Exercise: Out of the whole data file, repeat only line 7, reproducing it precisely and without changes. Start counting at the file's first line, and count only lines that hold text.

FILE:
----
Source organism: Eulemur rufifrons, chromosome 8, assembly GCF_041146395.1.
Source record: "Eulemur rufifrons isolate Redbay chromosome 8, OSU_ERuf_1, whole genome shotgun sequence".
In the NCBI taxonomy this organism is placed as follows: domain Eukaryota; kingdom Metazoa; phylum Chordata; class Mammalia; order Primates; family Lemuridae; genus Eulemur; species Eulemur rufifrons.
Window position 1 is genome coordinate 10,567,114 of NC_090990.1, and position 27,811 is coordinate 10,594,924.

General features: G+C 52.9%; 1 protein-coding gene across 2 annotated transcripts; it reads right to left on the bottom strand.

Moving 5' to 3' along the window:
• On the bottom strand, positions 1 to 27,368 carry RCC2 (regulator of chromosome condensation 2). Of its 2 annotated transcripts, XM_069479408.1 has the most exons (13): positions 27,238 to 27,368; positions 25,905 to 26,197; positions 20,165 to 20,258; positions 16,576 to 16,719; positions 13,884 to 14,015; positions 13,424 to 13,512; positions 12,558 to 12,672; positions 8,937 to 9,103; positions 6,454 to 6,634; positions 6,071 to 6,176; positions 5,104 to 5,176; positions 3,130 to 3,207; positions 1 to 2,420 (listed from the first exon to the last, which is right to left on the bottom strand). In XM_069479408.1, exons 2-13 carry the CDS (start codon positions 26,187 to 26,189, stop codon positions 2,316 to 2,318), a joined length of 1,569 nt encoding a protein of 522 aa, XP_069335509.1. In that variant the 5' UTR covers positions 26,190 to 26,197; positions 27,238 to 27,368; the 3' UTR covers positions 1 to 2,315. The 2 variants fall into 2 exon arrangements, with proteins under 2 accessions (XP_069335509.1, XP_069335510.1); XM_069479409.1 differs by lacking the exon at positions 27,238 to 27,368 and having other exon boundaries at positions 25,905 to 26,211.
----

• On the bottom strand, positions 1 to 27,368 carry RCC2 (regulator of chromosome condensation 2). Of its 2 annotated transcripts, XM_069479408.1 has the most exons (13): positions 27,238 to 27,368; positions 25,905 to 26,197; positions 20,165 to 20,258; positions 16,576 to 16,719; positions 13,884 to 14,015; positions 13,424 to 13,512; positions 12,558 to 12,672; positions 8,937 to 9,103; positions 6,454 to 6,634; positions 6,071 to 6,176; positions 5,104 to 5,176; positions 3,130 to 3,207; positions 1 to 2,420 (listed from the first exon to the last, which is right to left on the bottom strand). In XM_069479408.1, exons 2-13 carry the CDS (start codon positions 26,187 to 26,189, stop codon positions 2,316 to 2,318), a joined length of 1,569 nt encoding a protein of 522 aa, XP_069335509.1. In that variant the 5' UTR covers positions 26,190 to 26,197; positions 27,238 to 27,368; the 3' UTR covers positions 1 to 2,315. The 2 variants fall into 2 exon arrangements, with proteins under 2 accessions (XP_069335509.1, XP_069335510.1); XM_069479409.1 differs by lacking the exon at positions 27,238 to 27,368 and having other exon boundaries at positions 25,905 to 26,211.